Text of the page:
A beautifully illustrated book of imaginary fables about Earth's early -- and lost -- history.
Before our history began, another -- now forgotten -- civilization thrived. The people who roamed Early Earth were much like us: curious, emotional, funny, ambitious, and vulnerable. In this series of illustrated and linked tales, Isabel Greenberg chronicles the explorations of a young man as he paddles from his home in the North Pole to the South Pole. There, he meets his true love, but their romance is ill-fated. Early Earth's unusual and finicky polarity means the lovers can never touch.
As intricate and richly imagined as the work of Chris Ware, and leavened with a dry wit that rivals Kate Beaton's in Hark! A Vagrant, Isabel Greenberg's debut will be a welcome addition to the thriving graphic novel genre.
About the Author
Isabel Greenberg is a writer and illustrator who lives and works in North London. She studied illustration at the University of Brighton in 2010, and has worked for NoBrow Press, Seven Stories Press, and Solipsistic Pop. She is the winner of the 2011 Observer/Cape Graphic Short Story Prize.
One of Time's Top 10 Fiction Books of 2013
One of National Public Radio's Great Reads of 2013
One of Slate's Best Books of 2013
One of Amazon's Top Ten Books of December 2013
A Top Ten Graphic Novel of 2013, Booklist.
"It's a book about many things--love, snow, God, poisoned sausages...but mostly it's a celebration of storytelling itself. Strange and wry and funny and beautifully drawn." ---Mark Haddon, author of The Curious Incident of the Dog in the Night-Time
"Greenberg speaks of storytellers, but she's a great storyteller hself, and it's easy to be pulled into the worlds that she writes, housed neatly by tight drawings in a style that is bright enough to bring these worlds to life, and detached enough to feel a little otherworldly." ---Kate Beaton, author of Hark! A Vagrant
"The Encyclopedia of Early Earth is a delightful accordian of a book. This graphic novel casts a spell like that of Scheherazade--when you sit down with it, prepare to stay until the last page." ---Eowyn Ivey, author of The Snow Child
"A loving homage to storytelling itself...Sewing her own sly humor, Greenberg deeply immerses readers in the themes and lessons of world mythology...Just as evocative is her art, which uses simple, childlike illustrations to channel the power of ancient cave paintings and archetypal images from our own imaginations. A unique, compelling standout." -- Jesse Karp, Booklist
"This little gem of a graphic novel is... Part storybook, part allegory, part meditation on the need for mankind to tell stories, the book manages to encompass all of existence without ever feeling too big for its britches. Never has a story about the primordial world felt so cozy." - A.V. Club
"Hugely imaginative and sardonically funny" - Glen Weldon, author of Superman: The Unauthorized Biography
"Ambitious and impressive enough as a feat of world-building, but it's a good deal more than that. From its gods and ghosts and monsters, a rich and palpably human tale emerges - a sad and unshowily beautiful love story that lands with an emotional impact you likely won't see coming." -- National Public Radio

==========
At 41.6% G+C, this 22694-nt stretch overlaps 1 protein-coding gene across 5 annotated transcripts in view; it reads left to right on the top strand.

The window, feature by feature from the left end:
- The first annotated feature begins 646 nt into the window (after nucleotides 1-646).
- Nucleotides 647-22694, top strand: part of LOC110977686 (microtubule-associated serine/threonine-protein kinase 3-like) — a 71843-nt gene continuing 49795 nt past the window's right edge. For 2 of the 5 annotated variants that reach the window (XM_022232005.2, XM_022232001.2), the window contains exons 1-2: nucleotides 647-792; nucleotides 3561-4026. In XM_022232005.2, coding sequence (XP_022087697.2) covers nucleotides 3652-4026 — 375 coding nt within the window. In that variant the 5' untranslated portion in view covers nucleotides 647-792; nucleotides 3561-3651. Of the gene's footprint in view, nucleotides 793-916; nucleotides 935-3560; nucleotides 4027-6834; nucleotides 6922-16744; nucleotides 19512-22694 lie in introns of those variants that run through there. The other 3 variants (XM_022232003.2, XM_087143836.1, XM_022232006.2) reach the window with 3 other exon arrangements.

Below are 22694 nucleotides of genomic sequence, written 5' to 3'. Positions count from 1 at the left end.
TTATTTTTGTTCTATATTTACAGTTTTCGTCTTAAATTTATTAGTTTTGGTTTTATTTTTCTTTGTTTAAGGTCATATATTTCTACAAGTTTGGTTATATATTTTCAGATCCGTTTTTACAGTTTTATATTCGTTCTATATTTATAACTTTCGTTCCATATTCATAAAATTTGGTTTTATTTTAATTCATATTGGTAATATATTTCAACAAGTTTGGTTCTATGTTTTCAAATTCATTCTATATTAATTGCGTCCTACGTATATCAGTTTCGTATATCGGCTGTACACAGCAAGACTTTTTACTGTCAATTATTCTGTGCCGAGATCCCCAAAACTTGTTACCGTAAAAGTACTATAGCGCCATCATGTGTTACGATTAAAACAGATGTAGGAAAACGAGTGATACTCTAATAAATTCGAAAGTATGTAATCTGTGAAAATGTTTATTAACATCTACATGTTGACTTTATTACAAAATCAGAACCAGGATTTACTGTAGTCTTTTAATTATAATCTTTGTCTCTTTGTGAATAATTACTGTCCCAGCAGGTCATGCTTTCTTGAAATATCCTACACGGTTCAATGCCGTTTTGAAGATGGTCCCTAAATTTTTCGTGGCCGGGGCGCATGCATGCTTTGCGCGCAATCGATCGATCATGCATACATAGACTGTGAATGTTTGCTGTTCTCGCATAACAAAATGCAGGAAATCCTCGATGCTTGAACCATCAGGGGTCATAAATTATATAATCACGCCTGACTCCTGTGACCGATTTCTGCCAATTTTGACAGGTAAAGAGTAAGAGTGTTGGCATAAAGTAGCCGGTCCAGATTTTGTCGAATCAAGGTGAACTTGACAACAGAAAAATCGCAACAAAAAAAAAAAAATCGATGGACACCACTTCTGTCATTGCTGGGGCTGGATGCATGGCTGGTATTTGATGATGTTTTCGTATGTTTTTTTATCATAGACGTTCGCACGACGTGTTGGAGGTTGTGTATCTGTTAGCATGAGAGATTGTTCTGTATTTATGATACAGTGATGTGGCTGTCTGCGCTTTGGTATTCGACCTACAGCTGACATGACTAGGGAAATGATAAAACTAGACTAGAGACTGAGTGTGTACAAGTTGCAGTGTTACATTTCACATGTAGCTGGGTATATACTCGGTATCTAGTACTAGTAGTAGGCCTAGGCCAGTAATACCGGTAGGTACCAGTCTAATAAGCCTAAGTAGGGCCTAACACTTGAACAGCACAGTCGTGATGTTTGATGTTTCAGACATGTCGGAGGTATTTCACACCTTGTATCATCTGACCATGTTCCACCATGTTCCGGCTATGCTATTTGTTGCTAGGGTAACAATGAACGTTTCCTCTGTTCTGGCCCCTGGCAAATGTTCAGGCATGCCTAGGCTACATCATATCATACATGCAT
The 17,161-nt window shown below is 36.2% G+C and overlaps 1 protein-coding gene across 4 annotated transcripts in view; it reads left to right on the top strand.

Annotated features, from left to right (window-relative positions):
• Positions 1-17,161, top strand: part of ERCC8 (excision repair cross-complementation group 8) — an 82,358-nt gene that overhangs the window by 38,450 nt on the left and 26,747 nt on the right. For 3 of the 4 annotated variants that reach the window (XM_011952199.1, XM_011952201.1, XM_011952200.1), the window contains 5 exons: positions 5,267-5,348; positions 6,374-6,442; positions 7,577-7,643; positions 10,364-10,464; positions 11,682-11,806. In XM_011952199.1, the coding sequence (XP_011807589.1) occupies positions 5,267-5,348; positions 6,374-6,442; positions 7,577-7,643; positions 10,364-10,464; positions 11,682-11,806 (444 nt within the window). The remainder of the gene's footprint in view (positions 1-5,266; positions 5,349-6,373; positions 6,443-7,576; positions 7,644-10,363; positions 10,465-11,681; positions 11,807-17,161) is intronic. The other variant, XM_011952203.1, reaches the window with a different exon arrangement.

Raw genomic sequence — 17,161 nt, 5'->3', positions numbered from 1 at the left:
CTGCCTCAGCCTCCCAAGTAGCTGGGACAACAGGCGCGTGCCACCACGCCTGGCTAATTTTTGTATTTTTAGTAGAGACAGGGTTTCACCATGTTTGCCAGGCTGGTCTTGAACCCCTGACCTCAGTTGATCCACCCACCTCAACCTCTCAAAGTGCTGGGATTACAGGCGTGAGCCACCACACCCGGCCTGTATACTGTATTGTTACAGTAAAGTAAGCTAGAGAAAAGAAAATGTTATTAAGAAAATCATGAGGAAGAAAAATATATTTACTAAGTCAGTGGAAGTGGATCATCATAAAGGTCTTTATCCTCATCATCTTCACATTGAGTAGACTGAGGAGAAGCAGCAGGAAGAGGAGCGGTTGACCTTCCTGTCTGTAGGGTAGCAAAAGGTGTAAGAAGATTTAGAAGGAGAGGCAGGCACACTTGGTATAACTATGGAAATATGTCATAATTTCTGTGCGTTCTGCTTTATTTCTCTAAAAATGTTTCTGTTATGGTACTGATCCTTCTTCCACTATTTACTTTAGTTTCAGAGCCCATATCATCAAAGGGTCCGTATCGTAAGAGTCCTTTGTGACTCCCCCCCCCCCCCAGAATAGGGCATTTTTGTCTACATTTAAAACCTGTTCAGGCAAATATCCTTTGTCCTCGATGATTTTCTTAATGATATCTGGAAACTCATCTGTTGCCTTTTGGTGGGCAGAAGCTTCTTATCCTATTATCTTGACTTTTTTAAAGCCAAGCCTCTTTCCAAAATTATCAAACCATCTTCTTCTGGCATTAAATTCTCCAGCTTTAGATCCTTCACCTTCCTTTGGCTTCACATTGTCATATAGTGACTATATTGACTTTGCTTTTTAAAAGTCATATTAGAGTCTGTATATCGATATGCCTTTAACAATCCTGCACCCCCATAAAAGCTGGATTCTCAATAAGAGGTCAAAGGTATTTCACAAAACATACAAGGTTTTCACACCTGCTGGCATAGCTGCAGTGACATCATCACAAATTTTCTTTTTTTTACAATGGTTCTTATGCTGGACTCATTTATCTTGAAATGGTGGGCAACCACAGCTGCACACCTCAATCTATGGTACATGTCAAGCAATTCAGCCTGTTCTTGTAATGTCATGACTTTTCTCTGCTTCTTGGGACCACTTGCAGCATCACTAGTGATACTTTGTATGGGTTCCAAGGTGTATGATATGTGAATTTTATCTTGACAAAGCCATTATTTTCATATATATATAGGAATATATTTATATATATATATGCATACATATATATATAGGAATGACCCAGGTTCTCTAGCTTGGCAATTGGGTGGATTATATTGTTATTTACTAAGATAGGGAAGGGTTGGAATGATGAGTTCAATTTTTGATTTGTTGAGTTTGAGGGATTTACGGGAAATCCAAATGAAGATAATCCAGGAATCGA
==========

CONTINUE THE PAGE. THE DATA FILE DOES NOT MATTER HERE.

"Hands down the most accomplished and satisfying graphic novel of the year." ---Salon
"In all its trapdoored complexity, its stories within stories about stories, The Encyclopedia of Early Earth is a funny and touching celebration of the narrative species that we are." --- Slate
"It seems most years there is a singular graphic novel release that positions itself above the majority: Building Stories (Chris Ware) in 2012, Habibi (Craig Thompson) in 2011...I would suggest Isabel Greenberg's book could be that title this year." --- IGN
"Utterly charming...a graphic remaining of early Earth that is both a tribute and send-up of the folk tales we know." -- The Buffalo News
"Graphic novel lovers will be enamored of Greenberg's breathtaking artwork and the vividness of her apparently boundless imagination. For fans of meta-fictions, her story twists around itself, creating new iterations of ongoing histories. This is mythmaking at its finest, as Greenberg melds ancient oral traditions with her own spectacular interpretations, neatly bringing it all together in the closing pages." -- Shelf Awareness
"It's pieced together from bits of the Old Testament, a little Greek mythology, and some of this and that, told as a series of stories that nest and dovetail with one another in a way that is at once unpretentious and straightforward, but also complex, meaty, and ultimately very satisfying... the themes from these stories wrap around each other as a series of simple variations that build to a crescendo of marvelous richness." -Boing Boing
"A handsome volume with the intimacy and sweep of a modern fairy tale."—Chicago Tribune's Printers Row Journal
"An entrancing new graphic novel...Dreamy and thoughtful, yet also sharp and smart, this Encyclopedia conjures visions of an ancient world merely a hairsbreadth from our own." --Florida Weekly
"When it was released at the very end of 2013, Isabel Greenberg's The Encyclopedia of Early Earth very quickly turned its author from a young cartoonist with a first book to one of the most acclaimed of her generation." - Comic Book Resources
"Greenberg's stunning graphic novel, her first, isn't an encylopedia at all but an intricately crafted mythology told from within a young man's grand adventure."—Booklist
"[The stories] are all wonderfully real and magical, otherworldly yet familiar."—Shelf Awareness Pro